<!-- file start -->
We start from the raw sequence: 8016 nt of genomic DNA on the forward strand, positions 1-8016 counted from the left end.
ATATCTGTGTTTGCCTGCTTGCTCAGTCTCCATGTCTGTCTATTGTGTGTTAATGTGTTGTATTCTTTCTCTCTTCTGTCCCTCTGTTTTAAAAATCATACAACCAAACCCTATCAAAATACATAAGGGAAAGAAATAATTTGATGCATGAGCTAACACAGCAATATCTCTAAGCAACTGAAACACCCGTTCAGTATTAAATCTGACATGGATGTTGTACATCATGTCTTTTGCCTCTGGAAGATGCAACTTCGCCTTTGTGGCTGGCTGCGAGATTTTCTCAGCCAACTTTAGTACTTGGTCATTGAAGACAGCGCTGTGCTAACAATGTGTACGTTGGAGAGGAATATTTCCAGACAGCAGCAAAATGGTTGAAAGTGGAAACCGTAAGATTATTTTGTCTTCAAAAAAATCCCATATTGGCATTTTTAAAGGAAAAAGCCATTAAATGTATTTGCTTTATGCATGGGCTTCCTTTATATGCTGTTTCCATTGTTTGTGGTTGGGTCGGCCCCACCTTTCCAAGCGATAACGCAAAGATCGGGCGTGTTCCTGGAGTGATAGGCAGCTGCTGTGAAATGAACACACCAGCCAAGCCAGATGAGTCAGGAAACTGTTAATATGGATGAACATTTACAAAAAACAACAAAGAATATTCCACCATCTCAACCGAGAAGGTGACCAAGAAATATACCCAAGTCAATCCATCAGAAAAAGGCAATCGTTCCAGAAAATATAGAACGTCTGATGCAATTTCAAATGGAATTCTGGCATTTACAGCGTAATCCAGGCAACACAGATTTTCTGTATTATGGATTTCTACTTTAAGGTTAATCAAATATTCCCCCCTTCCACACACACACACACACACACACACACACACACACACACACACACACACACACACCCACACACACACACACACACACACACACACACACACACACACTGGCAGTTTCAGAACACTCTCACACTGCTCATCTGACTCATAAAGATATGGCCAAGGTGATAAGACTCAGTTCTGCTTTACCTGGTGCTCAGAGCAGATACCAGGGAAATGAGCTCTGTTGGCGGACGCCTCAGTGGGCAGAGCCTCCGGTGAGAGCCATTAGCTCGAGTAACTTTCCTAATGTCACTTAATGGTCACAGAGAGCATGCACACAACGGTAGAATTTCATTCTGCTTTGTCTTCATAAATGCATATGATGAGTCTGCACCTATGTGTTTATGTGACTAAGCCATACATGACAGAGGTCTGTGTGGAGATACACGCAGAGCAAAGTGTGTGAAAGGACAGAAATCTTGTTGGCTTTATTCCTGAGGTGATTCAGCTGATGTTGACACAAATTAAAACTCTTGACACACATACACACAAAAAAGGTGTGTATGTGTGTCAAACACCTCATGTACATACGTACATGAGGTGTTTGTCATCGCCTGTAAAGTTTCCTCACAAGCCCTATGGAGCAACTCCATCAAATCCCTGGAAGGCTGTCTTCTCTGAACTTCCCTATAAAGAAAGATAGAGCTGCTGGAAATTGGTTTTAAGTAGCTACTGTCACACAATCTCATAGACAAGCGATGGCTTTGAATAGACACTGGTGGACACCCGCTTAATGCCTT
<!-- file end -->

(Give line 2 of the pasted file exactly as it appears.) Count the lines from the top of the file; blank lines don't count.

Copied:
ATATCTGTGTTTGCCTGCTTGCTCAGTCTCCATGTCTGTCTATTGTGTGTTAATGTGTTGTATTCTTTCTCTCTTCTGTCCCTCTGTTTTAAAAATCATACAACCAAACCCTATCAAAATACATAAGGGAAAGAAATAATTTGATGCATGAGCTAACACAGCAATATCTCTAAGCAACTGAAACACCCGTTCAGTATTAAATCTGACATGGATGTTGTACATCATGTCTTTTGCCTCTGGAAGATGCAACTTCGCCTTTGTGGCTGGCTGCGAGATTTTCTCAGCCAACTTTAGTACTTGGTCATTGAAGACAGCGCTGTGCTAACAATGTGTACGTTGGAGAGGAATATTTCCAGACAGCAGCAAAATGGTTGAAAGTGGAAACCGTAAGATTATTTTGTCTTCAAAAAAATCCCATATTGGCATTTTTAAAGGAAAAAGCCATTAAATGTATTTGCTTTATGCATGGGCTTCCTTTATATGCTGTTTCCATTGTTTGTGGTTGGGTCGGCCCCACCTTTCCAAGCGATAACGCAAAGATCGGGCGTGTTCCTGGAGTGATAGGCAGCTGCTGTGAAATGAACACACCAGCCAAGCCAGATGAGTCAGGAAACTGTTAATATGGATGAACATTTACAAAAAACAACAAAGAATATTCCACCATCTCAACCGAGAAGGTGACCAAGAAATATACCCAAGTCAATCCATCAGAAAAAGGCAATCGTTCCAGAAAATATAGAACGTCTGATGCAATTTCAAATGGAATTCTGGCATTTACAGCGTAATCCAGGCAACACAGATTTTCTGTATTATGGATTTCTACTTTAAGGTTAATCAAATATTCCCCCCTTCCACACACACACACACACACACACACACACACACACACACACACACACACACACACCCACACACACACACACACACACACACACACACACACACACACTGGCAGTTTCAGAACACTCTCACACTGCTCATCTGACTCATAAAGATATGGCCAAGGTGATAAGACTCAGTTCTGCTTTACCTGGTGCTCAGAGCAGATACCAGGGAAATGAGCTCTGTTGGCGGACGCCTCAGTGGGCAGAGCCTCCGGTGAGAGCCATTAGCTCGAGTAACTTTCCTAATGTCACTTAATGGTCACAGAGAGCATGCACACAACGGTAGAATTTCATTCTGCTTTGTCTTCATAAATGCATATGATGAGTCTGCACCTATGTGTTTATGTGACTAAGCCATACATGACAGAGGTCTGTGTGGAGATACACGCAGAGCAAAGTGTGTGAAAGGACAGAAATCTTGTTGGCTTTATTCCTGAGGTGATTCAGCTGATGTTGACACAAATTAAAACTCTTGACACACATACACACAAAAAAGGTGTGTATGTGTGTCAAACACCTCATGTACATACGTACATGAGGTGTTTGTCATCGCCTGTAAAGTTTCCTCACAAGCCCTATGGAGCAACTCCATCAAATCCCTGGAAGGCTGTCTTCTCTGAACTTCCCTATAAAGAAAGATAGAGCTGCTGGAAATTGGTTTTAAGTAGCTACTGTCACACAATCTCATAGACAAGCGATGGCTTTGAATAGACACTGGTGGACACCCGCTTAATGCCTT